The toll of workplace injuries, illnesses and deaths is enormous. Each year, thousands of workers are killed, and millions more are injured because of their jobs.
More than three decades ago, Congress passed the Occupational Safety and Health Act and the Mine Safety and Health Act, promising every worker the right to a safe job. Unions and our allies have fought hard to make that promise a reality, winning protections that have saved hundreds of thousands of lives. Nonetheless, the toll of workplace injuries, illnesses and deaths remains enormous.
Our fight for safe jobs has gotten harder, because for more than seven years, the Bush administration has refused to act. Instead, at the behest of corporate interests, the administration has moved to roll back and weaken protections. Voluntary compliance has been favored over enforcement. Progress has ground to a halt and, in many cases, been reversed. Many workers today have minimal protection, with major hazards remaining unaddressed. Catastrophes in coal mines and factories continue, with little action to prevent them.
Arizona Division of Occupational Safety and Health investigations from July 1, 2007, through December 31, 2007, revealed these occupational fatalities:
· An employee was crushed while making repairs on a tractor. The hydraulics engaged, closing a portion of the tractor on his upper torso.
· An employee fell 9 feet during the process of dismantling a scaffold.
· An employee stood or walked onto a floor joist that was not fully secured. The joist broke free, and the employee fell to the concrete, sustaining fatal head injuries.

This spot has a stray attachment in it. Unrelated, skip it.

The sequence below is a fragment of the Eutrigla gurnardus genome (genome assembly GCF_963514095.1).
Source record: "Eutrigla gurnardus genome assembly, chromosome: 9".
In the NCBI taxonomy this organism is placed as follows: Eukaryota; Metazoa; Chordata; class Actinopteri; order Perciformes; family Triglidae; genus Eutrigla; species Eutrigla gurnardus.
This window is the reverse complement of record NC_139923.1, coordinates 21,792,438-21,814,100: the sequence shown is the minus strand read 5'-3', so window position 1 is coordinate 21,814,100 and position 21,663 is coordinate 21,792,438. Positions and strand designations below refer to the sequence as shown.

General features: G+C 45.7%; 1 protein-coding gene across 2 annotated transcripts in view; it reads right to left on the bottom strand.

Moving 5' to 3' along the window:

· An employee installing a bracket for an HVAC system fell from an 8-foot stepladder.
· An employee cleaning a mixing/blending machine was killed when he requested that a co-worker turn on the machine so the rotating shaft could also be cleaned.
· During maintenance work on a 747 plane, the main landing gear collapsed, crushing the mechanic in the wheel well.
Decades of struggles by workers and their unions have resulted in significant improvements in working conditions--but the fight to protect workers must continue. We must demand strong enforcement of job-safety laws, defend the gains we have won and push forward to address problems that remain:
· Millions of workers, including public-sector workers and flight attendants, have no protection under the Occupational Safety and Health Act.
· Companies that have repeatedly broken job-safety laws--killing workers--face only weak penalties.
· Workplace standards are out of date and inadequate.
· Many long-recognized hazards have not been addressed, and new workplace hazards that emerge get no attention.
· Ergonomic hazards still cripple and injure more workers than any other workplace hazard.
· Latino and immigrant workers are being killed on the job in record numbers.
· Coal-mine catastrophes and deaths continue, while needed new protections are delayed.
This year, with the election, there is an opportunity to change the direction of the country and make workers' issues a priority.
On Workers Memorial Day, we will continue the fight. We will fight to create good jobs in this country and to guarantee health care for all. We will fight for the freedom of workers to form unions and, through their unions, to speak out and bargain for safe jobs, respect and a better future.